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Elizabeth Bishop by Elizabeth Bishop

Elizabeth Bishop (2000)

by Elizabeth Bishop

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Amazon.com Amazon.com Review (ISBN 0375409645, Audio Cassette)

In her readings, Elizabeth Bishop extended what James Merrill termed her "instinctive, modest, life-long impersonation of an ordinary woman." Eschewing the grandiosity--the extended pauses for effect, the stately self-wonder--that could strike her contemporaries and seems epidemic among her descendants, she opted for a brisk clip. In fact, in "The Map," which opens The Voice of the Poet, she sounds as if she can't wait to escape New York's 92nd Street Y. The collection includes 23 poems from six different readings, the first taking place on October 17, 1947, and the last 30 years later, when she was clearly congested. It is also accompanied by a booklet containing a fine essay by J.D. McClatchy and the poems themselves.

Bishop offers few remarks, so each one, along with each slight alteration of text, is precious. For example, she brings "Large Bad Picture" to a sudden, marvelous halt with "And I must change that--he never was a schoolteacher. I think I liked the rhyme." She is in finest form at the Coolidge Auditorium in May 1969, and particularly loose with the magical "Invitation to Miss Marianne Moore." Perhaps this has something to do with its vocative mode and its irresistible repetition of "please come flying": "We can sit down and weep; we can go shopping, / or play at a game of constantly being wrong / with a priceless set of vocabularies, / or we can bravely deplore, but please / please come flying."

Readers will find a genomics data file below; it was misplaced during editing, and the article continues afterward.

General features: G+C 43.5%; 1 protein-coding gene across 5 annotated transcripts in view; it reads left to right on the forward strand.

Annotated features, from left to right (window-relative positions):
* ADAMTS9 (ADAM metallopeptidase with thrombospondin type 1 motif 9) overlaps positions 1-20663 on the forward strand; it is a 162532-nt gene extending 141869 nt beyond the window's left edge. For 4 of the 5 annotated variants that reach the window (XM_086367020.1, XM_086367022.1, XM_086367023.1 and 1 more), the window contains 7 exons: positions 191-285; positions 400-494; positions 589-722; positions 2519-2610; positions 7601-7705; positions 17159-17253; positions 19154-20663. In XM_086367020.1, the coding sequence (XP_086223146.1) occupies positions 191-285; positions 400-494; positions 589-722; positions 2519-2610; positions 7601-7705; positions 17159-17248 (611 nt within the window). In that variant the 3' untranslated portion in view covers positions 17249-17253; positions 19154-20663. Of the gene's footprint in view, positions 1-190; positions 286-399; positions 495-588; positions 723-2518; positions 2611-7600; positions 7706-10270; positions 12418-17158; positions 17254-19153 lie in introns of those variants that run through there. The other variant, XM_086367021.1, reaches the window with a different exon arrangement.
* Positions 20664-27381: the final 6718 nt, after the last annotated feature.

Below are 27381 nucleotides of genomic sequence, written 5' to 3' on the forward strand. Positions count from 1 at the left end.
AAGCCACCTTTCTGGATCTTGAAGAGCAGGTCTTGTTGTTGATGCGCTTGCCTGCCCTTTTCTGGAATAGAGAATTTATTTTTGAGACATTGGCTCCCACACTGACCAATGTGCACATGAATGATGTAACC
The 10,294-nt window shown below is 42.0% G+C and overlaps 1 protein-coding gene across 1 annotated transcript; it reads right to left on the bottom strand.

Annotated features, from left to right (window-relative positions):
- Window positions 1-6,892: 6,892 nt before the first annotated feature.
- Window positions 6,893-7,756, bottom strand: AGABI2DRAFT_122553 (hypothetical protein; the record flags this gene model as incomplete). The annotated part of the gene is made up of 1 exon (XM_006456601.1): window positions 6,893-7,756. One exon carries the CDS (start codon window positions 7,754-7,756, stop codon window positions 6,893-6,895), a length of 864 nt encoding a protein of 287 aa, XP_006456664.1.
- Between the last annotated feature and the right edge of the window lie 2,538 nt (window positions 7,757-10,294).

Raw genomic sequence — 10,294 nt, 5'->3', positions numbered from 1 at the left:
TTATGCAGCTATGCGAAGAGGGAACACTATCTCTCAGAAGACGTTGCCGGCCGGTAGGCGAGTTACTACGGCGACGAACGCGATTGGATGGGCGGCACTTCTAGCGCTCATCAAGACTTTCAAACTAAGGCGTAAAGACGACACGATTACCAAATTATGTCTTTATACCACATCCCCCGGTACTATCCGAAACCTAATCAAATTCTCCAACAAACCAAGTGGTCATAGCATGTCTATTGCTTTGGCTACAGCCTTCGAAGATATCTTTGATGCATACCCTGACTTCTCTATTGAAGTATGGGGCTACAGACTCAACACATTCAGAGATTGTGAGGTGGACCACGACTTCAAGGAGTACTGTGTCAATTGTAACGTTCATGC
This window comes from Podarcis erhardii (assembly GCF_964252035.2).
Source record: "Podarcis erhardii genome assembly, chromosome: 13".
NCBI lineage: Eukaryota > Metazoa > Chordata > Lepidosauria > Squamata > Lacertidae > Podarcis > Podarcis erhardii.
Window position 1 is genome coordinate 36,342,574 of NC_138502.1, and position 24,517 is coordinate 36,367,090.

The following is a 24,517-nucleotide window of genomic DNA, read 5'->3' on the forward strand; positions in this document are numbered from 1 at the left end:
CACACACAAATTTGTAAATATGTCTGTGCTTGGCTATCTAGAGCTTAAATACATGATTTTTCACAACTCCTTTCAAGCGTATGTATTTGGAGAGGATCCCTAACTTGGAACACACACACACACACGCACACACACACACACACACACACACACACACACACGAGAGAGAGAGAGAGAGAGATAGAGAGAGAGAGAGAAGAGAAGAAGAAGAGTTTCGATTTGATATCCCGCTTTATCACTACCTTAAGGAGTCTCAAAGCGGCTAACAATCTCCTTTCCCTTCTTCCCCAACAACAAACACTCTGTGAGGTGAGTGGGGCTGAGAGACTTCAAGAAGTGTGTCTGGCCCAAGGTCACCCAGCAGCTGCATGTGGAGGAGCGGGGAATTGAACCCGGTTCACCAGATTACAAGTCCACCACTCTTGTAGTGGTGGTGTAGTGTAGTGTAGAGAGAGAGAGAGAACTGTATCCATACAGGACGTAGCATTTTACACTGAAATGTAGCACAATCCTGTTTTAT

Despite Bishop's attempts at invisibility, her art again and again makes itself felt. One is grateful that she was caught narrating such masterworks as "At the Fishhouses" and "The Moose" as well as the lovely "Poem" about a miniature painting, with its "tiny cows, / two brushstrokes each, but confidently cows" and celebrated riddle: "A specklike bird is flying to the left. / Or is it a flyspeck looking like a bird?" The tape also includes such lesser-known pieces as "Cirque d'Hiver." Only Bishop could instill a wind-up horse and rider with such desperate beauty, wit, and desire for connection:

His mane and tail are straight from Chirico
He has a formal, melancholy soul.
He feels her pink toes dangle toward his back
along the little pole
that pierces both her body and her soul

and goes through his, and reappears below,
under his belly, as a big tin key.

Bishop never once refers to her performances in her letters, and though she was to grow more comfortable with the requirements of her role, as late as 1976 an article on her was titled "Reading Scares Poet Bishop." She may not have been keen on the sound of her own voice, but those lucky enough to catch it now will savor each revelation of her formal, melancholy soul. --Kerry Fried

(retrieved from Amazon Thu, 12 Mar 2015 18:08:56 -0400)

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